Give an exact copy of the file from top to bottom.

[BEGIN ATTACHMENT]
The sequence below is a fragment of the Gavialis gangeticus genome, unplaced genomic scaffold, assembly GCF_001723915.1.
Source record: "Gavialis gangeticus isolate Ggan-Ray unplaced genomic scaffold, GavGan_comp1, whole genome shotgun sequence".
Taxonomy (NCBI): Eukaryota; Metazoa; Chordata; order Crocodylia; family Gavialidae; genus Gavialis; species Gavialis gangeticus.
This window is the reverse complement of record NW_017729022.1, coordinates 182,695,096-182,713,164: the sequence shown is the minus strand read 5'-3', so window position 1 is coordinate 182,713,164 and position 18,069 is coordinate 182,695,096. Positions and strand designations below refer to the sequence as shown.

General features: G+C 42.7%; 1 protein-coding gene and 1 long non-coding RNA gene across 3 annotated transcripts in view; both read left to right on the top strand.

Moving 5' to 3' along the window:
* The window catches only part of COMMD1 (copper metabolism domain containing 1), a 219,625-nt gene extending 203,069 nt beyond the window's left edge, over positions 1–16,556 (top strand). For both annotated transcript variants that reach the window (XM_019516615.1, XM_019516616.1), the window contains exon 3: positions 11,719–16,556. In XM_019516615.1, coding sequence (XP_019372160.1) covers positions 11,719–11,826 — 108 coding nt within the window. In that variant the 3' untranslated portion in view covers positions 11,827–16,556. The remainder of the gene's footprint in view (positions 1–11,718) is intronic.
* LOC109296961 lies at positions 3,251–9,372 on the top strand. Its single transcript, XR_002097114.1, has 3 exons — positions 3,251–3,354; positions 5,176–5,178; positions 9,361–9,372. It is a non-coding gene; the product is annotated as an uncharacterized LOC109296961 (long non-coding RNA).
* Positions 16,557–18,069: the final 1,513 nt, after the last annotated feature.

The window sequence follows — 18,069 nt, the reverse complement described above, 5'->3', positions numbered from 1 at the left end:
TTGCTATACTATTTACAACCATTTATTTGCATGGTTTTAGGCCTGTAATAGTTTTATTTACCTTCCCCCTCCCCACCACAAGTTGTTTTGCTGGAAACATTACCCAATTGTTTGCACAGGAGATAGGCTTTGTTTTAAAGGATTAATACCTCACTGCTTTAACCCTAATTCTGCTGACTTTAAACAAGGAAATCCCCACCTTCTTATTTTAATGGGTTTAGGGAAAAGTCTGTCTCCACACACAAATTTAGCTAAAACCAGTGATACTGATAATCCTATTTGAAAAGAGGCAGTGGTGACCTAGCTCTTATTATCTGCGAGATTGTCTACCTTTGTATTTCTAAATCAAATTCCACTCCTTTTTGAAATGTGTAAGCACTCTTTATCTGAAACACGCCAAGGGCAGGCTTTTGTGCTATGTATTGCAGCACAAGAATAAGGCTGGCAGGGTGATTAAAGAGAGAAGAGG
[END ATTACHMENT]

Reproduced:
The sequence below is a fragment of the Gavialis gangeticus genome, unplaced genomic scaffold, assembly GCF_001723915.1.
Source record: "Gavialis gangeticus isolate Ggan-Ray unplaced genomic scaffold, GavGan_comp1, whole genome shotgun sequence".
Taxonomy (NCBI): Eukaryota; Metazoa; Chordata; order Crocodylia; family Gavialidae; genus Gavialis; species Gavialis gangeticus.
This window is the reverse complement of record NW_017729022.1, coordinates 182,695,096-182,713,164: the sequence shown is the minus strand read 5'-3', so window position 1 is coordinate 182,713,164 and position 18,069 is coordinate 182,695,096. Positions and strand designations below refer to the sequence as shown.

General features: G+C 42.7%; 1 protein-coding gene and 1 long non-coding RNA gene across 3 annotated transcripts in view; both read left to right on the top strand.

Moving 5' to 3' along the window:
* The window catches only part of COMMD1 (copper metabolism domain containing 1), a 219,625-nt gene extending 203,069 nt beyond the window's left edge, over positions 1–16,556 (top strand). For both annotated transcript variants that reach the window (XM_019516615.1, XM_019516616.1), the window contains exon 3: positions 11,719–16,556. In XM_019516615.1, coding sequence (XP_019372160.1) covers positions 11,719–11,826 — 108 coding nt within the window. In that variant the 3' untranslated portion in view covers positions 11,827–16,556. The remainder of the gene's footprint in view (positions 1–11,718) is intronic.
* LOC109296961 lies at positions 3,251–9,372 on the top strand. Its single transcript, XR_002097114.1, has 3 exons — positions 3,251–3,354; positions 5,176–5,178; positions 9,361–9,372. It is a non-coding gene; the product is annotated as an uncharacterized LOC109296961 (long non-coding RNA).
* Positions 16,557–18,069: the final 1,513 nt, after the last annotated feature.

The window sequence follows — 18,069 nt, the reverse complement described above, 5'->3', positions numbered from 1 at the left end:
TTGCTATACTATTTACAACCATTTATTTGCATGGTTTTAGGCCTGTAATAGTTTTATTTACCTTCCCCCTCCCCACCACAAGTTGTTTTGCTGGAAACATTACCCAATTGTTTGCACAGGAGATAGGCTTTGTTTTAAAGGATTAATACCTCACTGCTTTAACCCTAATTCTGCTGACTTTAAACAAGGAAATCCCCACCTTCTTATTTTAATGGGTTTAGGGAAAAGTCTGTCTCCACACACAAATTTAGCTAAAACCAGTGATACTGATAATCCTATTTGAAAAGAGGCAGTGGTGACCTAGCTCTTATTATCTGCGAGATTGTCTACCTTTGTATTTCTAAATCAAATTCCACTCCTTTTTGAAATGTGTAAGCACTCTTTATCTGAAACACGCCAAGGGCAGGCTTTTGTGCTATGTATTGCAGCACAAGAATAAGGCTGGCAGGGTGATTAAAGAGAGAAGAGG